How To Avoid This Mistake
A health history form should be updated on a regular basis. This keeps your objectivity and helps you avoid becoming too accustomed with the client. The new complaint was not treated like a new client. After filling out a new health history form, the client should have had a structural assessment, as well as an applied kinesiology assessment to look for functional imbalances.
An assessment at every visit should have been done. When the findings of the assessment are not changing, that lets you know whatever modality of therapy you have chosen is not resolving the issue. Refer out.
Correlating a health history form and an evaluation is important in case the pathology you find would need another medical professional involved and requires a referral. If the pain doesn't go away and the assessment doesn't change over two to four weeks tops, refer out. Don't keep treating, we are only a part of the process.
Whether you have a long standing practice or want to develop one, there is extreme importance of keeping a fresh perspective on the clients you treat. People's bodies are always changing and it seems these days at rapid rates. The longer you have a regular client, the higher the percentage that something in their body can and will change. Assuming their new pain complaint is old stuff that has just resurfaced can be dangerous for you and the client. Have you ever studied a sunrise or a sunset, it happens every day but it is never the same. Your objectivity of the client coming in week after week should be a similar point of view. The client shows up at the same time every week, but they are not the same cellular structure they were the week before. Physically, mentally and chemically they are a different human being than their last visit with you. Doing some form of an assessment each visit reassures your dedication to accuracy and helps keep you alert to a new symptom or new problem. The other dangerous thing here is losing your objectivity to the findings. When the pain doesn't go away and the assessment never gets better STOP the insanity. There is something wrong that may need more medical attention.
As the preacher completed his sermon, the other preacher listened closely. He found it odd that for the third week in a row the preacher was giving the same sermon. So he asked him, why didn't you give a new message this week, you gave that same message last week and the week before. "Good question, glad you asked" It is because even though everyone heard the message, only some people acted on it and changed while other people are still doing the same things. When the congregation not only hears the message, but acts on it, I will quit giving the same message.
We all know the definition of insanity is doing the same thing over and over and expecting different results. This is what we can become guilty of if we become too familiar with our clients and don't take a fresh view point each and every time they walk into the room. When is the last time you had your clients fill out a new health history form? When is the last time you did a structural and functional assessment on your clients? You don't have to make it complicated. Just tell yourself this is a NEW complaint, so this is virtually a NEW client. What would you do with a new client? Follow that same protocol and start with a fresh health history form, a fresh assessment, see if anything correlates with their past history, listen closely to see if things are really getting better or remaining the same and make a referral if necessary. When in doubt always refer out.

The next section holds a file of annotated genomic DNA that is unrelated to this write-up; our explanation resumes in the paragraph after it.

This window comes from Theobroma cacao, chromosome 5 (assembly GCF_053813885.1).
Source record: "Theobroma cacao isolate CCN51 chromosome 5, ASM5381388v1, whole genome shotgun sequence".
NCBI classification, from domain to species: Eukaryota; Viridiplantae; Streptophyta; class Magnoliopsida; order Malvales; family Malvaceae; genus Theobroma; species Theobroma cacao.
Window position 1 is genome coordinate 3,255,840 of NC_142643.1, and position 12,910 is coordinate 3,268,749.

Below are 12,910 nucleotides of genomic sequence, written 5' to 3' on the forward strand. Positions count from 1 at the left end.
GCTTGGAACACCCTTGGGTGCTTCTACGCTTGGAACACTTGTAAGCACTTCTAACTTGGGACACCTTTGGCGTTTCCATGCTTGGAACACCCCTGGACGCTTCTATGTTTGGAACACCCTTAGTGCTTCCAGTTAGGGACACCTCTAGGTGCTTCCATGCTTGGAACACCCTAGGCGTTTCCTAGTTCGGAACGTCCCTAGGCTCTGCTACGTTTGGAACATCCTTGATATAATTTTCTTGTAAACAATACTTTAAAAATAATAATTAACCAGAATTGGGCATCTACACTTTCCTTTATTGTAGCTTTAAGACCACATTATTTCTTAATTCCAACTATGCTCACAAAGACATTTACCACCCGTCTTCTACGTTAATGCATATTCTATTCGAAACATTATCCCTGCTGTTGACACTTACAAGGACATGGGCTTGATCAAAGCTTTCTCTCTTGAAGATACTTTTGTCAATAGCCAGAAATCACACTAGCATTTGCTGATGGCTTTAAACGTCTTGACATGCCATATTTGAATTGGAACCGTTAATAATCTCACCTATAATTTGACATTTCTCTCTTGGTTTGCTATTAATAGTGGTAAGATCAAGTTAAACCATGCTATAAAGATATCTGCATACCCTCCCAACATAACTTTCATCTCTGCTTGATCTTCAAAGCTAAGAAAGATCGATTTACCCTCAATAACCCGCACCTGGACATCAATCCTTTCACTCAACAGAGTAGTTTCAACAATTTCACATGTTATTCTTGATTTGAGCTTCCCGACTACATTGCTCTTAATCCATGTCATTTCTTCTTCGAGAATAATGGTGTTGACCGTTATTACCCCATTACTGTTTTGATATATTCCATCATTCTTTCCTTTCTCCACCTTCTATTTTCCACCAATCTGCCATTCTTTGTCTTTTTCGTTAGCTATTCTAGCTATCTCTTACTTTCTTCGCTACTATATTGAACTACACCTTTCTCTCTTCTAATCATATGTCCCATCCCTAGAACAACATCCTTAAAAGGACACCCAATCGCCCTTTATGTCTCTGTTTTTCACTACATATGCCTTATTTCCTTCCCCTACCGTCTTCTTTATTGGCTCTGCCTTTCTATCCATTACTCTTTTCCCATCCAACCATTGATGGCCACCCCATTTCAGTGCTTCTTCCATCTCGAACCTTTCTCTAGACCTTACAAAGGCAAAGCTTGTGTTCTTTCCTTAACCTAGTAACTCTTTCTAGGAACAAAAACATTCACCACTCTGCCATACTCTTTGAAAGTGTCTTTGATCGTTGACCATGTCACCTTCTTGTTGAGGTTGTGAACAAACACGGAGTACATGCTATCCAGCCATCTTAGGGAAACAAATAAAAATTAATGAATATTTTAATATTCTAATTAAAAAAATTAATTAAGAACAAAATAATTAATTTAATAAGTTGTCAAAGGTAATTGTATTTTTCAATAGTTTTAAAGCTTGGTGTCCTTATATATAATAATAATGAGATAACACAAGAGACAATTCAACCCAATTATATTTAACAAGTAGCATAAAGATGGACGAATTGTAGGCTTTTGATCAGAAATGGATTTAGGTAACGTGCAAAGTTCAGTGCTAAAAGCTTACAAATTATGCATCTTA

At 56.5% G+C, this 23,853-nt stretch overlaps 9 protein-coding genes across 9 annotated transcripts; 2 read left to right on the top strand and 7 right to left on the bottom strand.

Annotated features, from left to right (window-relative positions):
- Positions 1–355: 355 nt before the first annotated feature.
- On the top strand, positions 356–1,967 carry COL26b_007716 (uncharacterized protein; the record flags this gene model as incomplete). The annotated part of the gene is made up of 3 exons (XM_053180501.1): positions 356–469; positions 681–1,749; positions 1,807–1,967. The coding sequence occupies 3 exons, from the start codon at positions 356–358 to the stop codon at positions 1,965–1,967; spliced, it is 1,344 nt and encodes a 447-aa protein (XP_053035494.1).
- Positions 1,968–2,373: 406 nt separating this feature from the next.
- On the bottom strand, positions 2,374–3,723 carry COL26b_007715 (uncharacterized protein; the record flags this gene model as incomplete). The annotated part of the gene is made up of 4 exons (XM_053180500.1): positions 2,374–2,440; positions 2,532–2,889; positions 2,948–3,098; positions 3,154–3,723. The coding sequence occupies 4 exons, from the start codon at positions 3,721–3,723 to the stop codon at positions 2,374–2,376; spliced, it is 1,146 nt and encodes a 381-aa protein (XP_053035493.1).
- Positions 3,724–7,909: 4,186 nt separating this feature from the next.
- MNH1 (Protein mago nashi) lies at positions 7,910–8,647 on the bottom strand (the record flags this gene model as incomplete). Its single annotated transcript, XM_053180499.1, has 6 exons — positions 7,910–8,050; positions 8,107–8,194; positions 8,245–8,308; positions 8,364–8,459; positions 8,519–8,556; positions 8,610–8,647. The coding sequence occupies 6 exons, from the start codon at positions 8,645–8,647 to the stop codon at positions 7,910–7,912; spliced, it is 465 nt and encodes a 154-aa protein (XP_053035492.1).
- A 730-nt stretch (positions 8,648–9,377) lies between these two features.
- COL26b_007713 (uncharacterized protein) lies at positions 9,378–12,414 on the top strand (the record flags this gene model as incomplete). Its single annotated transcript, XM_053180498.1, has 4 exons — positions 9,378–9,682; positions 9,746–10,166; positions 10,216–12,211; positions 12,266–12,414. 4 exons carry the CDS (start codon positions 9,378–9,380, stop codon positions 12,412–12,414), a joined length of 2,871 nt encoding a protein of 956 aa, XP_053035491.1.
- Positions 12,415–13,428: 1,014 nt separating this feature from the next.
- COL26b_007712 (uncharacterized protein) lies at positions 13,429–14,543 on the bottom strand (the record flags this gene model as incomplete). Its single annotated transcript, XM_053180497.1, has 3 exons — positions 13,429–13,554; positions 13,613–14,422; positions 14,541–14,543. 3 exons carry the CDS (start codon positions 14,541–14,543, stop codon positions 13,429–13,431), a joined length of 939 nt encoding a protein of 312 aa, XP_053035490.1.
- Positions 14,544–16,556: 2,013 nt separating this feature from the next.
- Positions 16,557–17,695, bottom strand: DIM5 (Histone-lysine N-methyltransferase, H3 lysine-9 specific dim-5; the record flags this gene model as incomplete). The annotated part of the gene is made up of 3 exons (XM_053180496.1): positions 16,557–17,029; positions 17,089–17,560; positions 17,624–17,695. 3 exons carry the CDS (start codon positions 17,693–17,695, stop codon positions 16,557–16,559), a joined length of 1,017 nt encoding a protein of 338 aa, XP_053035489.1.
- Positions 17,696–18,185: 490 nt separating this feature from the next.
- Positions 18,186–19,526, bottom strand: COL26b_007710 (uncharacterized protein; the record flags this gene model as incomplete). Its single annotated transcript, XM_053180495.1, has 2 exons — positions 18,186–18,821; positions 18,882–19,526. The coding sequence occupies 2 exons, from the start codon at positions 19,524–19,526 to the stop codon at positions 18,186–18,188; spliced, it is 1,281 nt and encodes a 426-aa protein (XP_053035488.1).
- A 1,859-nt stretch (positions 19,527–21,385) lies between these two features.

Applied Kinesiology was developed in the mid 1960's by Dr. George Goodheart, a second generation chiropractic physician from Detroit. Dr. Goodheart noted that each muscle in the body is related to a specific organ. He found that each organ shared reflex points and acupuncture circuits with a specific muscle or muscles. Treating a weak muscle in a number of ways to turn on reflex points and acupuncture circuits would return strength to a previously weak muscle and the function of a related organ.
Utilizing muscle testing procedures, one can find weak muscle "energy" because of an imbalance in the specific organ they relate to. When doing muscle testing, you are feeling for a locking in place of the muscle and not complete weakness. It should be explained that this is not a contest of strength and that gradual pressure is used.
There are four major categories of muscle weaknesses:
What is an alarm point? The alarm points are reflex points associated with the meridians. In Chinese philosophy, it was believed that if disease occurred in the internal organ associated with the meridian, the alarm point would become tender. When tenderness is present upon light pressure, the meridian is considered to be overactive; and upon deep pressure underactive.
How to use the alarm points:
Touch for Health is a book that has been around for a long time which is a great resource of study on the use of applied kinesiology. Just remember that all findings should be correlated with standard diagnostic methods, such as laboratory tests, x-rays and even MRI's.
Click here for more information about Debbie Roberts, LMT.
Join the conversation
Comments are encouraged, but you must follow our User Agreementcomments powered by Disqus
Keep it civil and stay on topic. No profanity, vulgar, racist or hateful comments or personal attacks. Anyone who chooses to exercise poor judgement will be blocked. By posting your comment, you agree to allow MPA Media the right to republish your name and comment in additional MPA Media publications without any notification or payment.